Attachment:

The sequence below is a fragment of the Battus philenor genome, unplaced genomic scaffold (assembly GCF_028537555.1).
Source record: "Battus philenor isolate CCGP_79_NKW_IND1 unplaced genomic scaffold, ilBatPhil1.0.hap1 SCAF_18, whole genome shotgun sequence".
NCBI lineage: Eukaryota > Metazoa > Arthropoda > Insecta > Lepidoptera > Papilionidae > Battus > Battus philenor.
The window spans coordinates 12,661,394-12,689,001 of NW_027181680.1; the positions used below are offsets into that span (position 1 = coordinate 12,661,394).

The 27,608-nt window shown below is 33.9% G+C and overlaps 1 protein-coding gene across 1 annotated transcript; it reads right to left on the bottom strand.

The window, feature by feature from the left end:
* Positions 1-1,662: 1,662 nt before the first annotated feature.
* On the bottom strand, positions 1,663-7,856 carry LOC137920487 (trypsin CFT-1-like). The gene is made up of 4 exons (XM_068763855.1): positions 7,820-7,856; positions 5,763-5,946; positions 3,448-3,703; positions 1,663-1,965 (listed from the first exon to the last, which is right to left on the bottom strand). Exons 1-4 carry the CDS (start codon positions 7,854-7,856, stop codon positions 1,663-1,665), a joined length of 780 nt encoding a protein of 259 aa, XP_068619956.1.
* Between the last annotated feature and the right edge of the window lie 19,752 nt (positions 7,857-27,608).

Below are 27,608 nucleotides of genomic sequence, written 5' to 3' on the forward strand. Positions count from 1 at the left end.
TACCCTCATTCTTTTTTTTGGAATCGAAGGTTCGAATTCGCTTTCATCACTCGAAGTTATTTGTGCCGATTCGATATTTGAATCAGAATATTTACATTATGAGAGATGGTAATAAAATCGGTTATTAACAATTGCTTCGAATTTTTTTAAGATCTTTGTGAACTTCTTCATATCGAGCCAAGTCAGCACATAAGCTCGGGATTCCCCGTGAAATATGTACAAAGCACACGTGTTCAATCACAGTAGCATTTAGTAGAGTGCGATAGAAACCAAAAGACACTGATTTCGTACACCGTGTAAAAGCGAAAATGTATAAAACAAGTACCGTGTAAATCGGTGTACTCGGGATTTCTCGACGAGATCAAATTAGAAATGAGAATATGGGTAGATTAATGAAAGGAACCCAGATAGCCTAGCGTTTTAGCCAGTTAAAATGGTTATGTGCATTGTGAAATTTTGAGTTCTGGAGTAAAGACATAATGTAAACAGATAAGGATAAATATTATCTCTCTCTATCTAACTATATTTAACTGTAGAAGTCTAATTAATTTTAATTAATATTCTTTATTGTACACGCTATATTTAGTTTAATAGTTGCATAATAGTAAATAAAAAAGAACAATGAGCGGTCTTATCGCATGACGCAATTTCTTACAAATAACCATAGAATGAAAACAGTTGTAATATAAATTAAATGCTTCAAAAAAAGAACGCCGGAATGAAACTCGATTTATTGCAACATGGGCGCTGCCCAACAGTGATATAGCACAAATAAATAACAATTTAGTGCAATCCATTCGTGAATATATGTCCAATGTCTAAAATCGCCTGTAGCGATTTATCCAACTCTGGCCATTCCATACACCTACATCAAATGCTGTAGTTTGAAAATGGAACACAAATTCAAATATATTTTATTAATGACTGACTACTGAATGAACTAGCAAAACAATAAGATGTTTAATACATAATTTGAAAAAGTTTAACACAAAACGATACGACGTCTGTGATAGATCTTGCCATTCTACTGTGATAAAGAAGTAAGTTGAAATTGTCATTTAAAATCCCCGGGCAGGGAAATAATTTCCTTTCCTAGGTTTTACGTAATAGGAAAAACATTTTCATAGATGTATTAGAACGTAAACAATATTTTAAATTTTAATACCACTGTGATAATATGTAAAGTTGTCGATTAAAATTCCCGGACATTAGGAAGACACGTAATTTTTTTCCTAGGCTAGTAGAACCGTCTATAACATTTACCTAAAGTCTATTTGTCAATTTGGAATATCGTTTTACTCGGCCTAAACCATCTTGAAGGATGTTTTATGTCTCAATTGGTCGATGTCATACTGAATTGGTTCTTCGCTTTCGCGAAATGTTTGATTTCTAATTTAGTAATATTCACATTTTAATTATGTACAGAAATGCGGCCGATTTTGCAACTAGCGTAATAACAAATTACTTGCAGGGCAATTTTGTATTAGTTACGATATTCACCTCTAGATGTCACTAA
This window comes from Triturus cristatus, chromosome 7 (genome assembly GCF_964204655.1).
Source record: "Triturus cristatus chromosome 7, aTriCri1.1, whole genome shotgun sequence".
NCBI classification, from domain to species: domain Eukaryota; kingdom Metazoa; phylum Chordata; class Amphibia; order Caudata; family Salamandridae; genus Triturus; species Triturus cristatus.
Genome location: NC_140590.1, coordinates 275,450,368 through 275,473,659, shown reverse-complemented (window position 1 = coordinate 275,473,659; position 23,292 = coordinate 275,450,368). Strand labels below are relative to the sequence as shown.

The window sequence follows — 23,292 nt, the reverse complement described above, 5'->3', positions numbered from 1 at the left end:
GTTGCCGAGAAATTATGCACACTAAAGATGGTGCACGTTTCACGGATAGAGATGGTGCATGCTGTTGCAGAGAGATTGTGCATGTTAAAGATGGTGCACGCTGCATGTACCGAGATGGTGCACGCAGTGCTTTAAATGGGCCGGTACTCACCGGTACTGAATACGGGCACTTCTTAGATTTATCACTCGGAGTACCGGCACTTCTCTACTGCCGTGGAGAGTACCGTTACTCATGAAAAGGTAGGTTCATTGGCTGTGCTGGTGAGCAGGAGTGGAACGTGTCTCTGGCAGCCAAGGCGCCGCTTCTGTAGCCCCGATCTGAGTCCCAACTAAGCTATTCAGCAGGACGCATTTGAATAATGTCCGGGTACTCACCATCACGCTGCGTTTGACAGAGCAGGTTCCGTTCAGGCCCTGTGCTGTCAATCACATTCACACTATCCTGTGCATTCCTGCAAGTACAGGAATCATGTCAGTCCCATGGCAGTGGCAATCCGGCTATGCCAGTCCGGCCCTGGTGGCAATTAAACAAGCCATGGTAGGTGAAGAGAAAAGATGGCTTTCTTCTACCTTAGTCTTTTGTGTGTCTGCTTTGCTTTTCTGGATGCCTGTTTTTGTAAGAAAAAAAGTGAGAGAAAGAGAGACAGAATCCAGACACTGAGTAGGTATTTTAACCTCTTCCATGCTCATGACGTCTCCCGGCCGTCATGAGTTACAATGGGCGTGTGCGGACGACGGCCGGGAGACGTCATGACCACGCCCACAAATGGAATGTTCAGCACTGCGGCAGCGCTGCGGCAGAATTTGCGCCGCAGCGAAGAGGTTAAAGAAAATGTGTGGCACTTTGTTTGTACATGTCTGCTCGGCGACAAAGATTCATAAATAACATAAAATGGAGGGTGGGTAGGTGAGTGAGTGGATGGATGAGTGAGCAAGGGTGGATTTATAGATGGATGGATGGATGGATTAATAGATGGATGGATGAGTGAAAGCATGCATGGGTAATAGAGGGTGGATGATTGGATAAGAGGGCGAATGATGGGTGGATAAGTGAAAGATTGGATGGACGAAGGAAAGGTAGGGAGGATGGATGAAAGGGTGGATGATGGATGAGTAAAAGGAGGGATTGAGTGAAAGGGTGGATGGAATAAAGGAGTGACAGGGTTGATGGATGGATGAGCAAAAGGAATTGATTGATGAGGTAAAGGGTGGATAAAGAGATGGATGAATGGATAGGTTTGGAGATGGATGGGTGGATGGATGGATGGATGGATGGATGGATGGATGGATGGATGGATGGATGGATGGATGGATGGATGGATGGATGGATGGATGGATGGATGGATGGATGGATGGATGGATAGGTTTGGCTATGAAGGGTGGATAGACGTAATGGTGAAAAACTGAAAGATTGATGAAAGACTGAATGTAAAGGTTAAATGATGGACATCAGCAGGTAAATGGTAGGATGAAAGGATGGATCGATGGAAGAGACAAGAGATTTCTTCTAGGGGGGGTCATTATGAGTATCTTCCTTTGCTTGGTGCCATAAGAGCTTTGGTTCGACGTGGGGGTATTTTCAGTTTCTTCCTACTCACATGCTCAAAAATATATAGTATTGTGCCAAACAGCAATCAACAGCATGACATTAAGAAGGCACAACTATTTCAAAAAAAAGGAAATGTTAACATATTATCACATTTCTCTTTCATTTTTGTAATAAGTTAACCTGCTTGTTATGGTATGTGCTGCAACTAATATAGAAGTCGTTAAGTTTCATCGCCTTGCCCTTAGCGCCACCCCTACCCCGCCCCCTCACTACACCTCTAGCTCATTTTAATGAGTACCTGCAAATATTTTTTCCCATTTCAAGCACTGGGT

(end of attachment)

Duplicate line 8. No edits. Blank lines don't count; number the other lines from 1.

* On the bottom strand, positions 1,663-7,856 carry LOC137920487 (trypsin CFT-1-like). The gene is made up of 4 exons (XM_068763855.1): positions 7,820-7,856; positions 5,763-5,946; positions 3,448-3,703; positions 1,663-1,965 (listed from the first exon to the last, which is right to left on the bottom strand). Exons 1-4 carry the CDS (start codon positions 7,854-7,856, stop codon positions 1,663-1,665), a joined length of 780 nt encoding a protein of 259 aa, XP_068619956.1.